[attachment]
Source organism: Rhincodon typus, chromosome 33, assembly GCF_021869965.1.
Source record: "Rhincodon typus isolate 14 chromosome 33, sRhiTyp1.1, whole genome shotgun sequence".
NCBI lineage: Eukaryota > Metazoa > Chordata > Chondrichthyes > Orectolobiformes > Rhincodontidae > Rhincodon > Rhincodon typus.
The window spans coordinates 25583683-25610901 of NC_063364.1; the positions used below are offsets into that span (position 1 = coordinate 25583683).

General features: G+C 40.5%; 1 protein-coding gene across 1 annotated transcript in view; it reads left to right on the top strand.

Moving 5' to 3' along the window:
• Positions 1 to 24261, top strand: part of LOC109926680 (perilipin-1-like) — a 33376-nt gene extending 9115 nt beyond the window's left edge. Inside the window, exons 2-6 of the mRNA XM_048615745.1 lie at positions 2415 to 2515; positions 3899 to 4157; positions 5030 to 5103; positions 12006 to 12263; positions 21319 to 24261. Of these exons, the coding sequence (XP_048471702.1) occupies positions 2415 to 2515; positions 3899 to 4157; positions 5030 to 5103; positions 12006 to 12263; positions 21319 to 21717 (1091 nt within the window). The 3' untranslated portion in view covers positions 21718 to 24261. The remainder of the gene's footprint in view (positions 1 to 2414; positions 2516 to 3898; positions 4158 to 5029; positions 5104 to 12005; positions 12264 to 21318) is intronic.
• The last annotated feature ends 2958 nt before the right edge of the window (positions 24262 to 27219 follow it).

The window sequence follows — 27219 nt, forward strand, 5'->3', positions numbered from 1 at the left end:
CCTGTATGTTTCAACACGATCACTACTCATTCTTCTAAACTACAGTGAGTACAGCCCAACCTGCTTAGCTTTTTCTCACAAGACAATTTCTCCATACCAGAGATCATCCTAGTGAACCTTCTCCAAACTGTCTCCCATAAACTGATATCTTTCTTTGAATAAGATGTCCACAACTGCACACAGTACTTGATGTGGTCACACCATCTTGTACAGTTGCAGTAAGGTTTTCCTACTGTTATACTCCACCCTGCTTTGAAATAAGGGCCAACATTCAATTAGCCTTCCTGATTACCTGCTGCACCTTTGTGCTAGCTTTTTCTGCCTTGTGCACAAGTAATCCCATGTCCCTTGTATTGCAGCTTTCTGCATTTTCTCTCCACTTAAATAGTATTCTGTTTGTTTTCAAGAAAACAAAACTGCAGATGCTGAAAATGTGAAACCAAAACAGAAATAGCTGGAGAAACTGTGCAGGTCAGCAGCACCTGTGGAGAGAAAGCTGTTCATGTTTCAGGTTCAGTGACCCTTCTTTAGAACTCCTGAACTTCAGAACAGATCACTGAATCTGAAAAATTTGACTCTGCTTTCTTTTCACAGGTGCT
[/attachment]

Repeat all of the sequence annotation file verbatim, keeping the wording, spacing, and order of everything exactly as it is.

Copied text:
Source organism: Rhincodon typus, chromosome 33, assembly GCF_021869965.1.
Source record: "Rhincodon typus isolate 14 chromosome 33, sRhiTyp1.1, whole genome shotgun sequence".
NCBI lineage: Eukaryota > Metazoa > Chordata > Chondrichthyes > Orectolobiformes > Rhincodontidae > Rhincodon > Rhincodon typus.
The window spans coordinates 25583683-25610901 of NC_063364.1; the positions used below are offsets into that span (position 1 = coordinate 25583683).

General features: G+C 40.5%; 1 protein-coding gene across 1 annotated transcript in view; it reads left to right on the top strand.

Moving 5' to 3' along the window:
• Positions 1 to 24261, top strand: part of LOC109926680 (perilipin-1-like) — a 33376-nt gene extending 9115 nt beyond the window's left edge. Inside the window, exons 2-6 of the mRNA XM_048615745.1 lie at positions 2415 to 2515; positions 3899 to 4157; positions 5030 to 5103; positions 12006 to 12263; positions 21319 to 24261. Of these exons, the coding sequence (XP_048471702.1) occupies positions 2415 to 2515; positions 3899 to 4157; positions 5030 to 5103; positions 12006 to 12263; positions 21319 to 21717 (1091 nt within the window). The 3' untranslated portion in view covers positions 21718 to 24261. The remainder of the gene's footprint in view (positions 1 to 2414; positions 2516 to 3898; positions 4158 to 5029; positions 5104 to 12005; positions 12264 to 21318) is intronic.
• The last annotated feature ends 2958 nt before the right edge of the window (positions 24262 to 27219 follow it).

The window sequence follows — 27219 nt, forward strand, 5'->3', positions numbered from 1 at the left end:
CCTGTATGTTTCAACACGATCACTACTCATTCTTCTAAACTACAGTGAGTACAGCCCAACCTGCTTAGCTTTTTCTCACAAGACAATTTCTCCATACCAGAGATCATCCTAGTGAACCTTCTCCAAACTGTCTCCCATAAACTGATATCTTTCTTTGAATAAGATGTCCACAACTGCACACAGTACTTGATGTGGTCACACCATCTTGTACAGTTGCAGTAAGGTTTTCCTACTGTTATACTCCACCCTGCTTTGAAATAAGGGCCAACATTCAATTAGCCTTCCTGATTACCTGCTGCACCTTTGTGCTAGCTTTTTCTGCCTTGTGCACAAGTAATCCCATGTCCCTTGTATTGCAGCTTTCTGCATTTTCTCTCCACTTAAATAGTATTCTGTTTGTTTTCAAGAAAACAAAACTGCAGATGCTGAAAATGTGAAACCAAAACAGAAATAGCTGGAGAAACTGTGCAGGTCAGCAGCACCTGTGGAGAGAAAGCTGTTCATGTTTCAGGTTCAGTGACCCTTCTTTAGAACTCCTGAACTTCAGAACAGATCACTGAATCTGAAAAATTTGACTCTGCTTTCTTTTCACAGGTGCT